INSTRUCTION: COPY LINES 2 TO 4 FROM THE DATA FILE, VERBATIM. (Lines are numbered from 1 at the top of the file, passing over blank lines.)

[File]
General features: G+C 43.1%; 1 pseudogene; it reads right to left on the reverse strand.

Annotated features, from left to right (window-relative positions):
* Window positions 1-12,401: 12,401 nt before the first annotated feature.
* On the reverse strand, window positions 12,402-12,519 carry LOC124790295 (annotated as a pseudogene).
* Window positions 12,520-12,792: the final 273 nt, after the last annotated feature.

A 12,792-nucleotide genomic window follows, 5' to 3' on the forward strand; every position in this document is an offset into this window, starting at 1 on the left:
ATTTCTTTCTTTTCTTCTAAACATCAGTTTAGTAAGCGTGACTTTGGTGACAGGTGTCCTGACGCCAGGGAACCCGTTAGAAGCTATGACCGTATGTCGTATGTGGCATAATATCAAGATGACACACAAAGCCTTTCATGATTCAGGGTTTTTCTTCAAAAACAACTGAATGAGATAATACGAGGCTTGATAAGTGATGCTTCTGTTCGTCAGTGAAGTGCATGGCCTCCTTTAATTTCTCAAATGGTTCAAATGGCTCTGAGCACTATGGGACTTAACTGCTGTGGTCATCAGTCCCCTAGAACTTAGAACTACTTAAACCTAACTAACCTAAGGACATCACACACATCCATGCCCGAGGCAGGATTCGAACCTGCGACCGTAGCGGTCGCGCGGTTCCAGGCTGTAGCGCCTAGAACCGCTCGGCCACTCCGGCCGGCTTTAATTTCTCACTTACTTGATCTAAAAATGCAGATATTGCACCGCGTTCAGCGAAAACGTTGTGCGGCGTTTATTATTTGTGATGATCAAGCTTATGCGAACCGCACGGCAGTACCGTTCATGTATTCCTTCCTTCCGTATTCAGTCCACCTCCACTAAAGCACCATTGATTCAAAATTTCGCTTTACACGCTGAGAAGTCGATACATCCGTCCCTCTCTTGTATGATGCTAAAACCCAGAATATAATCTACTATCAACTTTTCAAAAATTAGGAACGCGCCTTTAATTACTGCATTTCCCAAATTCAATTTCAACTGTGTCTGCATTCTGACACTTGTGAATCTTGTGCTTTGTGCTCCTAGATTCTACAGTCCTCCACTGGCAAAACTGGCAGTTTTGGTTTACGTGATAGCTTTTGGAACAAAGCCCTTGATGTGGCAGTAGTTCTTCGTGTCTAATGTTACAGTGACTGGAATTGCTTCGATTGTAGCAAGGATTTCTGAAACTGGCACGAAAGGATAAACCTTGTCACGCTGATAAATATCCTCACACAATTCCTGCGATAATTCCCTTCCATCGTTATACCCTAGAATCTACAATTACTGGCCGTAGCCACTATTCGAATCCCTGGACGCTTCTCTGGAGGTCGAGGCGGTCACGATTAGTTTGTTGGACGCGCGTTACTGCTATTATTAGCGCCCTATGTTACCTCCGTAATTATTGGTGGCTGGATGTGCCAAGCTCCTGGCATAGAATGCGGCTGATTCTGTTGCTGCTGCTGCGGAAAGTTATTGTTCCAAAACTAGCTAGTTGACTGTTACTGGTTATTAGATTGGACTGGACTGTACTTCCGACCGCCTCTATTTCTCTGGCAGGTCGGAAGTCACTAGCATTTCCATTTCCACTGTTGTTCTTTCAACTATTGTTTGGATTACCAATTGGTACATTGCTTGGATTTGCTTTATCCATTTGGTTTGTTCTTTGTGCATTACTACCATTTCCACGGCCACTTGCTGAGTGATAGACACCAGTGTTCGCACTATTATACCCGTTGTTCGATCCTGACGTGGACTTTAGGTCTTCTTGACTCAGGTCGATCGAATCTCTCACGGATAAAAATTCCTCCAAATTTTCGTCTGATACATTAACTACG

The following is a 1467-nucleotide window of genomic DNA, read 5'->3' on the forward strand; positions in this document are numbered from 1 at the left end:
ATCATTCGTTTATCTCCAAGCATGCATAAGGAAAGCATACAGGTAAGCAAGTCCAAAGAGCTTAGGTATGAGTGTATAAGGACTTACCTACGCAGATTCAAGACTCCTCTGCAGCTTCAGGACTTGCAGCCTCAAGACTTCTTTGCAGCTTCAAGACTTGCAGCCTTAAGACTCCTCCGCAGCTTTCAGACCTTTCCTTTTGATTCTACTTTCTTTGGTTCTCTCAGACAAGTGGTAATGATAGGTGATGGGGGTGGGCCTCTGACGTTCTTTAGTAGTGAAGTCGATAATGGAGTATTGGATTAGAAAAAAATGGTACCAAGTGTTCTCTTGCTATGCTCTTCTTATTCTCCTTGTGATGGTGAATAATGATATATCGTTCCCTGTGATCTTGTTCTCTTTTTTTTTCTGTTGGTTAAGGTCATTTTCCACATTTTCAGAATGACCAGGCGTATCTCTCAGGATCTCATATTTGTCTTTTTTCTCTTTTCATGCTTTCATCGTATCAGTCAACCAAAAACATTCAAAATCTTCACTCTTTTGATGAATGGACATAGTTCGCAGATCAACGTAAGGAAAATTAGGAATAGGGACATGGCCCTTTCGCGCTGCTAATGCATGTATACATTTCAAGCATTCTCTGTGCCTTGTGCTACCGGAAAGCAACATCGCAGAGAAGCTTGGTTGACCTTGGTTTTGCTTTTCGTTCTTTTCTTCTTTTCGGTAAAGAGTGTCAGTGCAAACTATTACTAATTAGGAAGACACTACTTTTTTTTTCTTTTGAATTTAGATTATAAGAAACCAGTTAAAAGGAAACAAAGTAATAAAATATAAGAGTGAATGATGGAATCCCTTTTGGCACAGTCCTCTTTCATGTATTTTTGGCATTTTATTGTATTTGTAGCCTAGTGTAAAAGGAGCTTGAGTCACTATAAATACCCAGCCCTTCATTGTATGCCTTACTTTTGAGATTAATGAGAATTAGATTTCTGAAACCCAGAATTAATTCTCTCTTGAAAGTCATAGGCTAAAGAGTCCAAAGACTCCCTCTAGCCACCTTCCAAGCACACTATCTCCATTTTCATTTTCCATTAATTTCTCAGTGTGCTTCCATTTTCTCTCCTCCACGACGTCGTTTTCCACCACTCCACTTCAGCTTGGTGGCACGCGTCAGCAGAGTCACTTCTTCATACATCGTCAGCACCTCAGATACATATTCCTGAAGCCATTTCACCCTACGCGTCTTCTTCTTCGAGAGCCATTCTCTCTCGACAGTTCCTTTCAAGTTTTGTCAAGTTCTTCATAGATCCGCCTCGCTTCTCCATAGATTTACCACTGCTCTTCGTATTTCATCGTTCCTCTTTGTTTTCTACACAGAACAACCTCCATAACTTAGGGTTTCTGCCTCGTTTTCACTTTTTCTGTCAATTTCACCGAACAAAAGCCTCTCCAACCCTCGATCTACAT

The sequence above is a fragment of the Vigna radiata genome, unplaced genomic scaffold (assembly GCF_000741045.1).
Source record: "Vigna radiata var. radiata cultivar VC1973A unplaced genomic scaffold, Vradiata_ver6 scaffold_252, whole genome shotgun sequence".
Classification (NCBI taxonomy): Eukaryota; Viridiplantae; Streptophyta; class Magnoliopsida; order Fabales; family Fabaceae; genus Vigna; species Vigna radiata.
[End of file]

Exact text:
Annotated features, from left to right (window-relative positions):
* Window positions 1-12,401: 12,401 nt before the first annotated feature.
* On the reverse strand, window positions 12,402-12,519 carry LOC124790295 (annotated as a pseudogene).